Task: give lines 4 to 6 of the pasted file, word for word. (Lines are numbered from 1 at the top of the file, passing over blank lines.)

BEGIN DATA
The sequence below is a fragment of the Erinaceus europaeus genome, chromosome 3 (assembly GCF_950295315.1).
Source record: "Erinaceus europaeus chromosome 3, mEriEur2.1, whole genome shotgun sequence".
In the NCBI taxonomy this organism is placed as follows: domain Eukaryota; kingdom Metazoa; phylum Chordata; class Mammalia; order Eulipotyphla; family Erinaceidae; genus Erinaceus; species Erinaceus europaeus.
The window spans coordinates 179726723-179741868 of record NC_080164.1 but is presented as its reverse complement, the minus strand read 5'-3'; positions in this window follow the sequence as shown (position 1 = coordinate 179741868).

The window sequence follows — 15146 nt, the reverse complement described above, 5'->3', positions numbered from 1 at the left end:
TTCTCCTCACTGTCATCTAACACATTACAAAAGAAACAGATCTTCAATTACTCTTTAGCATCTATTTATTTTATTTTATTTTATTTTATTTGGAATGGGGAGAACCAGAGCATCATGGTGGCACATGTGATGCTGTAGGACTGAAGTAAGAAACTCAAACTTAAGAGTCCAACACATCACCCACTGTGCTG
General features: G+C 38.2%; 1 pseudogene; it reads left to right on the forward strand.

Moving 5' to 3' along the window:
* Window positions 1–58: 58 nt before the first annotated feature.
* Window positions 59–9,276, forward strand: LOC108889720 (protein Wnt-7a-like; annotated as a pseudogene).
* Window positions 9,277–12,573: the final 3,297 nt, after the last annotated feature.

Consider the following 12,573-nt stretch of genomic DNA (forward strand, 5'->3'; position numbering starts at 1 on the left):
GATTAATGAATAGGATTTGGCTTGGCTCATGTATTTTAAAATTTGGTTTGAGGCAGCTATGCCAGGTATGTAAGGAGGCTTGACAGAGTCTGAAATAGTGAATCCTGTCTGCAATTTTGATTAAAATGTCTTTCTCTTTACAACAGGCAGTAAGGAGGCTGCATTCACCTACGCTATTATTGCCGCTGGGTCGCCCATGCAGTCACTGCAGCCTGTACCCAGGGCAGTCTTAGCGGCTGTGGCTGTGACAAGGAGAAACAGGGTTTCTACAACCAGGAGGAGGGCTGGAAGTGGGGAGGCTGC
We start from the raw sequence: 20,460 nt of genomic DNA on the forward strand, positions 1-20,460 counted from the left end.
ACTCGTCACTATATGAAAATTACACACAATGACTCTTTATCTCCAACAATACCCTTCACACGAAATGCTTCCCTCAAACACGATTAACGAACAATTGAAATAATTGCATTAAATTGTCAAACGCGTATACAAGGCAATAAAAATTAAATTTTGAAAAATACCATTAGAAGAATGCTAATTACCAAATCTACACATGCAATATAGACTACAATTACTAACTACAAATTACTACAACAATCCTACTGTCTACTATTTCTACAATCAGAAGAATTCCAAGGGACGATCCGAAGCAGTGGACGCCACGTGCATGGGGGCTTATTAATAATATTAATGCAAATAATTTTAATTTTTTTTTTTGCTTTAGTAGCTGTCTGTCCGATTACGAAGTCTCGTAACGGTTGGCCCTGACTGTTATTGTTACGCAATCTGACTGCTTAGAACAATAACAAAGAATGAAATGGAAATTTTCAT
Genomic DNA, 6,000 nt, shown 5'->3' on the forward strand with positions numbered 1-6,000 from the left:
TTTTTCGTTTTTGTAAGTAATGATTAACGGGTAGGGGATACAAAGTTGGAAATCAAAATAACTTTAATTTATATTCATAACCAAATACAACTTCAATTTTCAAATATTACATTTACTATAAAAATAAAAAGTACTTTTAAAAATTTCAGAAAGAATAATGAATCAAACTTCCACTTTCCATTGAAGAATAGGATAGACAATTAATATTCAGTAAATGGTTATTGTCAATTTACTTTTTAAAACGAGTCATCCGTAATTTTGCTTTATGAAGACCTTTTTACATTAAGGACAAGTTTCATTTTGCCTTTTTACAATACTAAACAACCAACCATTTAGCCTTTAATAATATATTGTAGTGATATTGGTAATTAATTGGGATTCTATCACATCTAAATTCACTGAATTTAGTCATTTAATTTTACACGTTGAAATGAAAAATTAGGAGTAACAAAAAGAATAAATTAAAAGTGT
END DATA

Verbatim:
The window spans coordinates 179726723-179741868 of record NC_080164.1 but is presented as its reverse complement, the minus strand read 5'-3'; positions in this window follow the sequence as shown (position 1 = coordinate 179741868).

The window sequence follows — 15146 nt, the reverse complement described above, 5'->3', positions numbered from 1 at the left end:
TTCTCCTCACTGTCATCTAACACATTACAAAAGAAACAGATCTTCAATTACTCTTTAGCATCTATTTATTTTATTTTATTTTATTTTATTTGGAATGGGGAGAACCAGAGCATCATGGTGGCACATGTGATGCTGTAGGACTGAAGTAAGAAACTCAAACTTAAGAGTCCAACACATCACCCACTGTGCTG